Geozombie: Thoughts on World War Z

May contain zombies! And spoilers.

1.
I wonder if I enjoyed WWZ so much because I had low expectations. All I knew was that it had a troubled production and it didn’t set Metacritic on fire. It was more tense than I expected, gruelling at times, and fun.

2.
Gerry, Brad Pitt’s character, has Ellen Ripley’s bad luck and Jessica Fletcher’s death-magnetism. It seemed like everywhere he went, danger followed. The troops in South Korea were holding up okay; Jerusalem was safe enough. Then here comes Gerry, ruining life for everyone.

3.
I expected the CIA guy in jail in Korea to do more than send Gerry to Israel, particularly because he played by an easily-recognisable face in David Morse. I thought he’d end up going with Gerry, or somehow, inexplicably, arriving in another location. He just seemed like he’d have another purpose, besides offering the North Koreans as role models

4.
When the CIA fella mentioned that people in Israel had been building walls for two millennia and had conveniently just stopped, I thought we were about to uncover a prophecy. I was glad we didn’t. But why suggest that angle if it’s not going to be used? Simply as a geopolitical lesson?

5.
I know the book explores how different cultures deal with zombies, but the rare times the film did too, it felt forced, like a homage to the book, and not an organic part of this story.

6.
The explanation of Gerry’s job and justification of sending him to find a cure was cloudy.  He’s not a soldier or a scientist, he’s just a UN investigator who’s ‘been in some dangerous places’?

7.
The plane scene was the worst in the film. The zombies couldn’t see them because the entire section was sleeping at the same time, and they were hidden behind a curtain? And stacking luggage vertically had a chance of holding off an attack? Let’s detonate a grenade? Stupid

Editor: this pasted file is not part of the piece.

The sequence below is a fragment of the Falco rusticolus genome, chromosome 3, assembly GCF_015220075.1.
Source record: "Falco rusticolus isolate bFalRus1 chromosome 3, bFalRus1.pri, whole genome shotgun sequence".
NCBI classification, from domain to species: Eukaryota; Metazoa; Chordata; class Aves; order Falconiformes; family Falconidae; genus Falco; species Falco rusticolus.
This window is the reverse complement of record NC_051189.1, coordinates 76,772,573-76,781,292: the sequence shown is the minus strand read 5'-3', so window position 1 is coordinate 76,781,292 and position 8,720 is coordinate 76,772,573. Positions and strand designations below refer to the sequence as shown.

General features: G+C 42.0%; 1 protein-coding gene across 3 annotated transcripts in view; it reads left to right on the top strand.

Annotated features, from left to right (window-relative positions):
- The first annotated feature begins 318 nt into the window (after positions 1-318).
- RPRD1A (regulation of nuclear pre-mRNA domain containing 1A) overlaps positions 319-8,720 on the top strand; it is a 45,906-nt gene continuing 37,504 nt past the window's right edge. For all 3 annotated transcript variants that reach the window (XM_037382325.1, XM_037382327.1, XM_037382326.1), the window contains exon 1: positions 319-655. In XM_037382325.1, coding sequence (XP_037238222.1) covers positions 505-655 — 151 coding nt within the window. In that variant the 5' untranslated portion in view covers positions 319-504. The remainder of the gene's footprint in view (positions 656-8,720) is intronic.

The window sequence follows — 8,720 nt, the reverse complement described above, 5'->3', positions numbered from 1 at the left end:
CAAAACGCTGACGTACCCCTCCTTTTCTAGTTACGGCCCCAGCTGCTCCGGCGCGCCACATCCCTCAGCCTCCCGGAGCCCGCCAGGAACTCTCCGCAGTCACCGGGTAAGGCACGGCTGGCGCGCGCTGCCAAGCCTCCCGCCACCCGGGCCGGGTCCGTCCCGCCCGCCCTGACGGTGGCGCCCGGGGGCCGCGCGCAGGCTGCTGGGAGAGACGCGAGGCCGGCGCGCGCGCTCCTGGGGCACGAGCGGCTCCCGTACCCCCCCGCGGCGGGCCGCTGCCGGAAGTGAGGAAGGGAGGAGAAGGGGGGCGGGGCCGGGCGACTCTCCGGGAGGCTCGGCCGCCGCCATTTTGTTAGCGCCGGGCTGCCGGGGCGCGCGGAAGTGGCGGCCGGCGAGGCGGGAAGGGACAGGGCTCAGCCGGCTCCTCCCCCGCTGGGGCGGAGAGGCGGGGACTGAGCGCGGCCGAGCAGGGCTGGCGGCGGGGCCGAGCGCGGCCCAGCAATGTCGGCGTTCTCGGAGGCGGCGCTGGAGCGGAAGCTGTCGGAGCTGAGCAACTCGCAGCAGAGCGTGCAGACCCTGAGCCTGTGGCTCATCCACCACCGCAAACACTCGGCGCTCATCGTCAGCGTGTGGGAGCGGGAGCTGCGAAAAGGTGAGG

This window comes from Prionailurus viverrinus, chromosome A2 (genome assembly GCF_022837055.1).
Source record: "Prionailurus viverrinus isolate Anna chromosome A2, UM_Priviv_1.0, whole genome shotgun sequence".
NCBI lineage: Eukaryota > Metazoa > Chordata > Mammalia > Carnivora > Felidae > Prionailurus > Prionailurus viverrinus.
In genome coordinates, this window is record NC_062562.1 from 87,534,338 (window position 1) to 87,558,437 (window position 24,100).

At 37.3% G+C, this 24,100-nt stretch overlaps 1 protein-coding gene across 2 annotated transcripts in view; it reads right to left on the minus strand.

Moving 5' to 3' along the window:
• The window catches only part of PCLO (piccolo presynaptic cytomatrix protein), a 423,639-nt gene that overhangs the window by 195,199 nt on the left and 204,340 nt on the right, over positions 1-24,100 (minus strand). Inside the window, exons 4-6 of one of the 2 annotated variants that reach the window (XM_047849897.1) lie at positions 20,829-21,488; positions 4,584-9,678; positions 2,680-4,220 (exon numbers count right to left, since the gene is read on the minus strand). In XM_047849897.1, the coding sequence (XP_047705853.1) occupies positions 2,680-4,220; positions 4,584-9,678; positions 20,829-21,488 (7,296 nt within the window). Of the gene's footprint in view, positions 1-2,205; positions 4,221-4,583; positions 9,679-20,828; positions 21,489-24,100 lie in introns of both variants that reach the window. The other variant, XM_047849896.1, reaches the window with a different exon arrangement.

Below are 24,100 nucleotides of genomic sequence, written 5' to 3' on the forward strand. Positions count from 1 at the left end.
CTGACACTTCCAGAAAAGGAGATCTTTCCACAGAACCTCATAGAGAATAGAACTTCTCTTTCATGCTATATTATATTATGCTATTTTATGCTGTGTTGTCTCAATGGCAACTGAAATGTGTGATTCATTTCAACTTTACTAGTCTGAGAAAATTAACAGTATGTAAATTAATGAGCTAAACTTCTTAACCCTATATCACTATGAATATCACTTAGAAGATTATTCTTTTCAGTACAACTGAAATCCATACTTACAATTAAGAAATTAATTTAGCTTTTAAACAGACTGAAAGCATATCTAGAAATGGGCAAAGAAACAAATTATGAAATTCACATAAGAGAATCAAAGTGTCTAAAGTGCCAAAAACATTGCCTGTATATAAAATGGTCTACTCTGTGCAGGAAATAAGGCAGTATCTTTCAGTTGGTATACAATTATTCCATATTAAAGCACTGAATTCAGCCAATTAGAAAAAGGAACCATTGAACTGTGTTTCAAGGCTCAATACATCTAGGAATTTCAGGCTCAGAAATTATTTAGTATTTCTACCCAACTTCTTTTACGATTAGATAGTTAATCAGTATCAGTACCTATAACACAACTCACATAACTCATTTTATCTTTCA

8.
Early on it seemed like the film would turn into Where in the World is Brad Pitt? Given how quickly Gerry went from Philly to Newark to a boat to Korea to Israel, it felt more like a geography lesson. I was glad that we only had one location to visit after that. Even if it was Wales

9.
In real life, of course, not everyone in Wales is Welsh. But is it not weird to pick a location, overtly use the name of that location, then not feature any natives? I thought of Unleashed, a martial arts film set in Glasgow starring well-known Glaswegians Jet Li, Morgan Freeman and Bob Hoskins. I don’t think anyone in the film was Scottish. Why bother pointing out where your setting is, if you’re not going to make it feel real?

10.
I enjoyed seeing my hometown of Glasgow in WWZ, as George Square doubles for Philadelphia in the opening scene. Seeing my city pose as another wasn’t distracting, surprisingly. The only time it looked odd was when e saw an aerial shot, and it was of a totally different city

11.
If you think seeing George Square being overrun by zombies is unusual, go there on a Saturday night

12.
Horror escape scenes are always more fun when the protagonist is hindered. And early on in WWZ, Gerry was restricted. What was holding him back? His kids. He had to push one in a trolley, one wouldn’t stop crying. Hey, parents, if you think it’s tough getting little Sally out to school, just wait until Z-Day

13.
The stealthy vault-entry scene in the WHO wins Most Tense Scene in the film. But honourable mention goes to: the opening, and getting to the roof of the Newark apartment

14.
Not to the WHO: I always WD-40 my doors in the event of a zombie invasion

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